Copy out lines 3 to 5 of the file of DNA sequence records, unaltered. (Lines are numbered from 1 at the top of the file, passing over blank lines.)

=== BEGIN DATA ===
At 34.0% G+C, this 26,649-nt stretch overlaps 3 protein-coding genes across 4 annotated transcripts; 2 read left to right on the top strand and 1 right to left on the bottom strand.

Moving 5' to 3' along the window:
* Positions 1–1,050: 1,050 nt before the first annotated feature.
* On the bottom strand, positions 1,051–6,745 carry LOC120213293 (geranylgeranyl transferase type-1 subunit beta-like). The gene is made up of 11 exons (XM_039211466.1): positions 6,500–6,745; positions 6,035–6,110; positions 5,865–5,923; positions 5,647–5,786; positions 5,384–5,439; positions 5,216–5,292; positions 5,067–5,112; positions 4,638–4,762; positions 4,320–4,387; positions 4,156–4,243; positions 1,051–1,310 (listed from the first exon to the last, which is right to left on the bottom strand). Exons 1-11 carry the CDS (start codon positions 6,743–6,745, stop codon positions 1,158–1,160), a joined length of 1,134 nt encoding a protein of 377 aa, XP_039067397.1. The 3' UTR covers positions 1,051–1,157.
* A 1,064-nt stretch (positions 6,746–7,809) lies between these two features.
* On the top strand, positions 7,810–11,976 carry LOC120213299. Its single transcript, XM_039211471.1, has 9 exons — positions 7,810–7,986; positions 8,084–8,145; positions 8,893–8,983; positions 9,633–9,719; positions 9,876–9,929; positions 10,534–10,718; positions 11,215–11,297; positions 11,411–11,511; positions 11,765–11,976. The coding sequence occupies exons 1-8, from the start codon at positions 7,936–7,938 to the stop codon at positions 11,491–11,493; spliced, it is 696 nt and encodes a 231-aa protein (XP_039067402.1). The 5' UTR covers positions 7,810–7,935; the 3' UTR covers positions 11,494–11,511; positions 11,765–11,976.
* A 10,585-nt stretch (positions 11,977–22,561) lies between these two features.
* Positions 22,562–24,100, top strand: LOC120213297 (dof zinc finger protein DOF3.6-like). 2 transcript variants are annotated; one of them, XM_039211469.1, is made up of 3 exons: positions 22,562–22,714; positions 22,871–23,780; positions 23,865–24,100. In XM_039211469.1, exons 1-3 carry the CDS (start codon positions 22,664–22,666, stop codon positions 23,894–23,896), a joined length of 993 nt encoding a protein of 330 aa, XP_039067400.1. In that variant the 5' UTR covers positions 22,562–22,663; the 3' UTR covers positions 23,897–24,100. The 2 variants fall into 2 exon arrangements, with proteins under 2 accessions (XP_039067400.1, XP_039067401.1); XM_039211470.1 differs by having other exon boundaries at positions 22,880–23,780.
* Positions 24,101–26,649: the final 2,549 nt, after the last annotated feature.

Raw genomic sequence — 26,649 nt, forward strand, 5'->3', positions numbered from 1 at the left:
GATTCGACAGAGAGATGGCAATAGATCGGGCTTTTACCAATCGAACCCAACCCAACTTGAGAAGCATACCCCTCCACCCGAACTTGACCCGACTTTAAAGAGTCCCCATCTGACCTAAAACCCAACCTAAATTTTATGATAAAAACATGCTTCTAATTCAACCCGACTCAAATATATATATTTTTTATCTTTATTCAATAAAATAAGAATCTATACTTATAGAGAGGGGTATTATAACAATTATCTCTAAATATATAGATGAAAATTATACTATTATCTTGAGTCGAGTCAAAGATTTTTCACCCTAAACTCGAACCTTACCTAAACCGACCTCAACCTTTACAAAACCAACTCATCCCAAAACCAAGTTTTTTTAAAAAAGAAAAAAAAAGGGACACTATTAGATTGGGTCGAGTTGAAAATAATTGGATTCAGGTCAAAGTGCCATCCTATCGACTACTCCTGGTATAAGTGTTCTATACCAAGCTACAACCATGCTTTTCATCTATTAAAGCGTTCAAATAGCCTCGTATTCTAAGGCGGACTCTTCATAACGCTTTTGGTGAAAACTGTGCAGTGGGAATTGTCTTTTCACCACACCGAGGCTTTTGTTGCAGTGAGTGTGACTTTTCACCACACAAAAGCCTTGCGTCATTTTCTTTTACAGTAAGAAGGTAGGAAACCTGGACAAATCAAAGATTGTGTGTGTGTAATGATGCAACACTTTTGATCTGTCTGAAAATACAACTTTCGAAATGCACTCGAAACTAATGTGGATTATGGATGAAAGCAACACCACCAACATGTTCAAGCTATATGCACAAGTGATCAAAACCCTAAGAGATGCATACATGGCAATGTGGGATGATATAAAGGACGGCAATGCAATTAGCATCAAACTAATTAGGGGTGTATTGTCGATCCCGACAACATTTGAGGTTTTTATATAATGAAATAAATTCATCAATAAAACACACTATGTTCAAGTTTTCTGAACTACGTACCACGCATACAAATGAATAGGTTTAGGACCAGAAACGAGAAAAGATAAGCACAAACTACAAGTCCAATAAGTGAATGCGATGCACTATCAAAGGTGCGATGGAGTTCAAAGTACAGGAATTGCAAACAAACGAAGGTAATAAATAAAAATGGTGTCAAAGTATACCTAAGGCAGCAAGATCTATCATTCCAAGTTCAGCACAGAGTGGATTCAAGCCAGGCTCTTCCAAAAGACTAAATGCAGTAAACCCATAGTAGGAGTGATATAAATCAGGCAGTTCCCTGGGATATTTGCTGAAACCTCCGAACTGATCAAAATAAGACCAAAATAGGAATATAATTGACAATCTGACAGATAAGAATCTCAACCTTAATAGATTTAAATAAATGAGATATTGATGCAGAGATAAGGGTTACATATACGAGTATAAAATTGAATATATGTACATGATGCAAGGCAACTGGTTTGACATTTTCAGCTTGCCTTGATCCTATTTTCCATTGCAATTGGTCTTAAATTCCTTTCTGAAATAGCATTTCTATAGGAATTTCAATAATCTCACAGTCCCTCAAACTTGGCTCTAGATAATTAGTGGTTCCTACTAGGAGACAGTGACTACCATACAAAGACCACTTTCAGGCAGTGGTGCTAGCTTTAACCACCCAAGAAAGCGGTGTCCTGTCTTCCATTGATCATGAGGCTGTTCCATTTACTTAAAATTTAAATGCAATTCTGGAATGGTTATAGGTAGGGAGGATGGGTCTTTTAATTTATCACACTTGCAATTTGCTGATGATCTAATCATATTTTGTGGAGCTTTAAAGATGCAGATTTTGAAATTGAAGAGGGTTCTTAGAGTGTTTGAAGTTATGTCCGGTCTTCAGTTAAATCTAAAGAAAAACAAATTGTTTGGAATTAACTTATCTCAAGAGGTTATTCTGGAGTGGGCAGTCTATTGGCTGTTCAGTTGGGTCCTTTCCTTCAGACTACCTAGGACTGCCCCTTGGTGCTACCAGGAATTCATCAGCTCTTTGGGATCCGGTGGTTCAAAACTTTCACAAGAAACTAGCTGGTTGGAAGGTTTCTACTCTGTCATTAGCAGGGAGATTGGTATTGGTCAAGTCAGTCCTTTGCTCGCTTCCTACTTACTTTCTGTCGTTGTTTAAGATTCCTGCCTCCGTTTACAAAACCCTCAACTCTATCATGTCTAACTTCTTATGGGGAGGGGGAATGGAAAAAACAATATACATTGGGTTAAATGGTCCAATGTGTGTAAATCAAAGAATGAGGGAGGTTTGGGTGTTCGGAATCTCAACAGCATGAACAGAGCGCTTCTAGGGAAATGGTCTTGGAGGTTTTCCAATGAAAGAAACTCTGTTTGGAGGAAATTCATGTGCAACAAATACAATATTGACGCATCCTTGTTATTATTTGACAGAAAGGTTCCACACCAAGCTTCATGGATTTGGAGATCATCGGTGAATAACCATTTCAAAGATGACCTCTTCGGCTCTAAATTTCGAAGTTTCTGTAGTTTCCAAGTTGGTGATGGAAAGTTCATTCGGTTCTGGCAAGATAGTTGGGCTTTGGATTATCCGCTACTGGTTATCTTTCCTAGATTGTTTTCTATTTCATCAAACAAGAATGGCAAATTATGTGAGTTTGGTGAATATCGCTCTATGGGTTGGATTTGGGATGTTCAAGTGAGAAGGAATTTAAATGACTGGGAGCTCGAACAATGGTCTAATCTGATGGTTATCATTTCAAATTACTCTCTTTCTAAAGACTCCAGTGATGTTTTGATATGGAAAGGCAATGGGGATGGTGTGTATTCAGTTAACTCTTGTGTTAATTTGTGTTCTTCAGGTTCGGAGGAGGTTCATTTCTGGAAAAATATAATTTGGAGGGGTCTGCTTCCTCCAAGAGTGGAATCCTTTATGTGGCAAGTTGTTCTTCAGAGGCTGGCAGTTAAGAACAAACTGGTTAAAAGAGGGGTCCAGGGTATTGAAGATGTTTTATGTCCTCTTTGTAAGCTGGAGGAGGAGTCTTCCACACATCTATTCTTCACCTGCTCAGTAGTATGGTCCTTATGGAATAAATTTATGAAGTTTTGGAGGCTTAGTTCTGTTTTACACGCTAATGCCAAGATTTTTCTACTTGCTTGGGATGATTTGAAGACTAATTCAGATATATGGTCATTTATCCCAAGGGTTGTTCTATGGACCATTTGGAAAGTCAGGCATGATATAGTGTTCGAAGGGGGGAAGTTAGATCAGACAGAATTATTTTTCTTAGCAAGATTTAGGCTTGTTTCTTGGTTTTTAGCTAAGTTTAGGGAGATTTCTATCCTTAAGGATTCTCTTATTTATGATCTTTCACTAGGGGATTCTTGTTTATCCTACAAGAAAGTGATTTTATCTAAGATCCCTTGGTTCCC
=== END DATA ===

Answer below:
* Positions 1–1,050: 1,050 nt before the first annotated feature.
* On the bottom strand, positions 1,051–6,745 carry LOC120213293 (geranylgeranyl transferase type-1 subunit beta-like). The gene is made up of 11 exons (XM_039211466.1): positions 6,500–6,745; positions 6,035–6,110; positions 5,865–5,923; positions 5,647–5,786; positions 5,384–5,439; positions 5,216–5,292; positions 5,067–5,112; positions 4,638–4,762; positions 4,320–4,387; positions 4,156–4,243; positions 1,051–1,310 (listed from the first exon to the last, which is right to left on the bottom strand). Exons 1-11 carry the CDS (start codon positions 6,743–6,745, stop codon positions 1,158–1,160), a joined length of 1,134 nt encoding a protein of 377 aa, XP_039067397.1. The 3' UTR covers positions 1,051–1,157.
* A 1,064-nt stretch (positions 6,746–7,809) lies between these two features.